China still exerts major influence on hog markets
Ever since the African Swine Fever (ASF) outbreak that decimated half of its herd, China has transitioned more of its domestic production from backyard farms to American-style mega farms. Along with the ban on feeding human food scraps, there is now and will continue to be increased demand for feed grains.
Inclement weather experienced during China’s growing season did not boost supplies and has resulted in significant draws on world grain supplies. While China’s activity in the U.S. pork market has had a muted effect on U.S. prices, global events have exacerbated activity in grain markets. U.S. exports of soybean meal and corn continue to surpass previous highs and continue to drive grain shortages.
Locking-in could help producers prevent losses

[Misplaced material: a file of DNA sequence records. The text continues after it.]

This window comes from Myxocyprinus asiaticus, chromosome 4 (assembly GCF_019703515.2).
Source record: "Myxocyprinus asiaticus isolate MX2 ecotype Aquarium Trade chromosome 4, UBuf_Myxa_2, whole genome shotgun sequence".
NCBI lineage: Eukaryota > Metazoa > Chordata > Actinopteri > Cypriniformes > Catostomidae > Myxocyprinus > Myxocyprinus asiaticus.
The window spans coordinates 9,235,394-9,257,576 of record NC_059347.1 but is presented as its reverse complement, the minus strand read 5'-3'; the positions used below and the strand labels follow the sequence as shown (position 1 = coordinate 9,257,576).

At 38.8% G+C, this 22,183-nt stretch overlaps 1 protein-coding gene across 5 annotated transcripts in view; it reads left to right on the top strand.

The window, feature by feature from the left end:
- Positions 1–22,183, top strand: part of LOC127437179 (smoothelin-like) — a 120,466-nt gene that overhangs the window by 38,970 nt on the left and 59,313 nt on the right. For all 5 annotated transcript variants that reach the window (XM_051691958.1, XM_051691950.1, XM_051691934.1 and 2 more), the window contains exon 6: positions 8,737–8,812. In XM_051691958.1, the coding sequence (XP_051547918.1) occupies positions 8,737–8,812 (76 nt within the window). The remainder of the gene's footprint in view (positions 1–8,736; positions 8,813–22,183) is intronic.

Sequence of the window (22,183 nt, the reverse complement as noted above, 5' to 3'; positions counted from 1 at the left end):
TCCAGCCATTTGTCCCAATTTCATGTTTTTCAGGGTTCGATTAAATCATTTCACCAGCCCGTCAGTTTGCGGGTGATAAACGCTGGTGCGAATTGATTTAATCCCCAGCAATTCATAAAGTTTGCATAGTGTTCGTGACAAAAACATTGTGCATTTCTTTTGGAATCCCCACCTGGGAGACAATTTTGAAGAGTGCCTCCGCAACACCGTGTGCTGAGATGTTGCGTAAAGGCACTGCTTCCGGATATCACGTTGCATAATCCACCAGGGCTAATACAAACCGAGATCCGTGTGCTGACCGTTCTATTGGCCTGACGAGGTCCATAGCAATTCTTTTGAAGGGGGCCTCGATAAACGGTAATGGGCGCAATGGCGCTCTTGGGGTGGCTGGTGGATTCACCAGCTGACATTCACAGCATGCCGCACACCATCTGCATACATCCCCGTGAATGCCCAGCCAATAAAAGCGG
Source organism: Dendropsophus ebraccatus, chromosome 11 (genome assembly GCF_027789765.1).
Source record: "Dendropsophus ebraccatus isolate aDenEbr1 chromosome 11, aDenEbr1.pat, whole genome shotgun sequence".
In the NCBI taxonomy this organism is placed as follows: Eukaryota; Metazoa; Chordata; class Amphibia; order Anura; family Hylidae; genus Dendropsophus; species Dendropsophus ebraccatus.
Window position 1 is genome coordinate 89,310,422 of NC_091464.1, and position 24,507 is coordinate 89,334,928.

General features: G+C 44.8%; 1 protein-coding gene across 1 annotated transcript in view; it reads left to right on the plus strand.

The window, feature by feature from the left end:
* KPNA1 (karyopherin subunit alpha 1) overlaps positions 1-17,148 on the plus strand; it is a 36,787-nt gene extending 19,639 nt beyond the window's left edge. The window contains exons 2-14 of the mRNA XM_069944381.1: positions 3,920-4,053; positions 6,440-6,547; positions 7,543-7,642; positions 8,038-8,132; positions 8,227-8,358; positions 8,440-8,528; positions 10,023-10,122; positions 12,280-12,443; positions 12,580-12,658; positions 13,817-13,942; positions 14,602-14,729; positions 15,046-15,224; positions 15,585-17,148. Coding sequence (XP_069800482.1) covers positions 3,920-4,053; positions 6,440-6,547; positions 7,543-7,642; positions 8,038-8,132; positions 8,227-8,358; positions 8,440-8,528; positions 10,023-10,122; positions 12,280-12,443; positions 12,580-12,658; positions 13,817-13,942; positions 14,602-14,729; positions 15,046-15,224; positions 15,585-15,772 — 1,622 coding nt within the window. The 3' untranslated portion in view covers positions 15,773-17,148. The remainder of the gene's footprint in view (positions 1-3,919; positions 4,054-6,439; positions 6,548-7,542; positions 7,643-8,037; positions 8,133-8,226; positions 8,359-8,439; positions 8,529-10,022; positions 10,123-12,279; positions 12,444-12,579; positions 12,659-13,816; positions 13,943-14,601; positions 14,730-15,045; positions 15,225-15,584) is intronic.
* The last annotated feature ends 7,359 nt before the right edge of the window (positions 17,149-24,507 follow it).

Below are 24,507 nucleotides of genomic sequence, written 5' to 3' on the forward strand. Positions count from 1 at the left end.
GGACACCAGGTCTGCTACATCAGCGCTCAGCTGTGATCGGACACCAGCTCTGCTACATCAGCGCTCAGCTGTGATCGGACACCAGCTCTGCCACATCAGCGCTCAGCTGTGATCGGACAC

Kerns recommends that producers use the economic tools available to hedge or lock-in some value. He highlighted that the pork cut-out futures contract provides either a one-to-one hedge if a producer’s current contract is based on the pork cut-out, or a basis hedge on the difference between cash and cut-out values.
Based on his economic projections, Kerns expects some cost-push inflationary pressure, and with it, higher interest rates. He recommends that producers who have the ability to lock-in at low interest rates or exercise an interest rate swap should do so now.
What does this all mean for Canada?